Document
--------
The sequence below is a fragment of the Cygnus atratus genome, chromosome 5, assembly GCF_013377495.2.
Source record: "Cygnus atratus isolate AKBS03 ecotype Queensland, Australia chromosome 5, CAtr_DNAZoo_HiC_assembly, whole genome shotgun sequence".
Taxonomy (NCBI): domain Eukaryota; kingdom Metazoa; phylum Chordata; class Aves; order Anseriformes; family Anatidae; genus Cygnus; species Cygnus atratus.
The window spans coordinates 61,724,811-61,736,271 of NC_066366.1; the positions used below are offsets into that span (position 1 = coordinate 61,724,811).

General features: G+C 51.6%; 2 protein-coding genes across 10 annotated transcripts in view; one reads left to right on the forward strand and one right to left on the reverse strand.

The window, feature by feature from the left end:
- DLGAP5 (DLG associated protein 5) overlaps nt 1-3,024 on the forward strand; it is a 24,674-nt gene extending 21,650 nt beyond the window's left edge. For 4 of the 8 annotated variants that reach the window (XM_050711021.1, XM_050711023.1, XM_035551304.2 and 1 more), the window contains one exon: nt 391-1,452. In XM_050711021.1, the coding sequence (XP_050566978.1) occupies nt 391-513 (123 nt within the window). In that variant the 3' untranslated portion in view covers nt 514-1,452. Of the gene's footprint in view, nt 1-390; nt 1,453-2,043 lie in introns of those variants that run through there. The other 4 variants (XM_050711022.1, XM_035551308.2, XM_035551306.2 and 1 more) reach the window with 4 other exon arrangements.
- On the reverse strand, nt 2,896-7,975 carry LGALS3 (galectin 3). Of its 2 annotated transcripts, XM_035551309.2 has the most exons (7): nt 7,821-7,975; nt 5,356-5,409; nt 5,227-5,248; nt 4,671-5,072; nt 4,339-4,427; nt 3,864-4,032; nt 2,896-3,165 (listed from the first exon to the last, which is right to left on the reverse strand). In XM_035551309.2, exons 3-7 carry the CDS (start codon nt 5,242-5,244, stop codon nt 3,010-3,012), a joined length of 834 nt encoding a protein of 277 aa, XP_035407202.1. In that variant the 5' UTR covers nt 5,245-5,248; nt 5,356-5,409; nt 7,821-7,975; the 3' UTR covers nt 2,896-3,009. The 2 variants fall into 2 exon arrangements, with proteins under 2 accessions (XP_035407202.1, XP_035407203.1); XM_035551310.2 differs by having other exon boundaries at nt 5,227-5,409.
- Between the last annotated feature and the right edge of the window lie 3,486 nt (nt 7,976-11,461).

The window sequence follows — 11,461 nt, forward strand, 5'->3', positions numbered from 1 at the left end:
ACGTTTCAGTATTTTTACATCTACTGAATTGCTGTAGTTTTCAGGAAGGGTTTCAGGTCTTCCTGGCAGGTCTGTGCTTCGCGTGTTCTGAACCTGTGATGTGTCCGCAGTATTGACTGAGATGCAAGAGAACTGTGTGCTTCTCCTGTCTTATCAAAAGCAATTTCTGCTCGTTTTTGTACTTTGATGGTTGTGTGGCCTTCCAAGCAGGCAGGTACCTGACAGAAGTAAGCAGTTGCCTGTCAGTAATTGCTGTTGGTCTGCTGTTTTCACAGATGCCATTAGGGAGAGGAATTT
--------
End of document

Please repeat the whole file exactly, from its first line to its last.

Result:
The sequence below is a fragment of the Cygnus atratus genome, chromosome 5, assembly GCF_013377495.2.
Source record: "Cygnus atratus isolate AKBS03 ecotype Queensland, Australia chromosome 5, CAtr_DNAZoo_HiC_assembly, whole genome shotgun sequence".
Taxonomy (NCBI): domain Eukaryota; kingdom Metazoa; phylum Chordata; class Aves; order Anseriformes; family Anatidae; genus Cygnus; species Cygnus atratus.
The window spans coordinates 61,724,811-61,736,271 of NC_066366.1; the positions used below are offsets into that span (position 1 = coordinate 61,724,811).

General features: G+C 51.6%; 2 protein-coding genes across 10 annotated transcripts in view; one reads left to right on the forward strand and one right to left on the reverse strand.

The window, feature by feature from the left end:
- DLGAP5 (DLG associated protein 5) overlaps nt 1-3,024 on the forward strand; it is a 24,674-nt gene extending 21,650 nt beyond the window's left edge. For 4 of the 8 annotated variants that reach the window (XM_050711021.1, XM_050711023.1, XM_035551304.2 and 1 more), the window contains one exon: nt 391-1,452. In XM_050711021.1, the coding sequence (XP_050566978.1) occupies nt 391-513 (123 nt within the window). In that variant the 3' untranslated portion in view covers nt 514-1,452. Of the gene's footprint in view, nt 1-390; nt 1,453-2,043 lie in introns of those variants that run through there. The other 4 variants (XM_050711022.1, XM_035551308.2, XM_035551306.2 and 1 more) reach the window with 4 other exon arrangements.
- On the reverse strand, nt 2,896-7,975 carry LGALS3 (galectin 3). Of its 2 annotated transcripts, XM_035551309.2 has the most exons (7): nt 7,821-7,975; nt 5,356-5,409; nt 5,227-5,248; nt 4,671-5,072; nt 4,339-4,427; nt 3,864-4,032; nt 2,896-3,165 (listed from the first exon to the last, which is right to left on the reverse strand). In XM_035551309.2, exons 3-7 carry the CDS (start codon nt 5,242-5,244, stop codon nt 3,010-3,012), a joined length of 834 nt encoding a protein of 277 aa, XP_035407202.1. In that variant the 5' UTR covers nt 5,245-5,248; nt 5,356-5,409; nt 7,821-7,975; the 3' UTR covers nt 2,896-3,009. The 2 variants fall into 2 exon arrangements, with proteins under 2 accessions (XP_035407202.1, XP_035407203.1); XM_035551310.2 differs by having other exon boundaries at nt 5,227-5,409.
- Between the last annotated feature and the right edge of the window lie 3,486 nt (nt 7,976-11,461).

The window sequence follows — 11,461 nt, forward strand, 5'->3', positions numbered from 1 at the left end:
ACGTTTCAGTATTTTTACATCTACTGAATTGCTGTAGTTTTCAGGAAGGGTTTCAGGTCTTCCTGGCAGGTCTGTGCTTCGCGTGTTCTGAACCTGTGATGTGTCCGCAGTATTGACTGAGATGCAAGAGAACTGTGTGCTTCTCCTGTCTTATCAAAAGCAATTTCTGCTCGTTTTTGTACTTTGATGGTTGTGTGGCCTTCCAAGCAGGCAGGTACCTGACAGAAGTAAGCAGTTGCCTGTCAGTAATTGCTGTTGGTCTGCTGTTTTCACAGATGCCATTAGGGAGAGGAATTT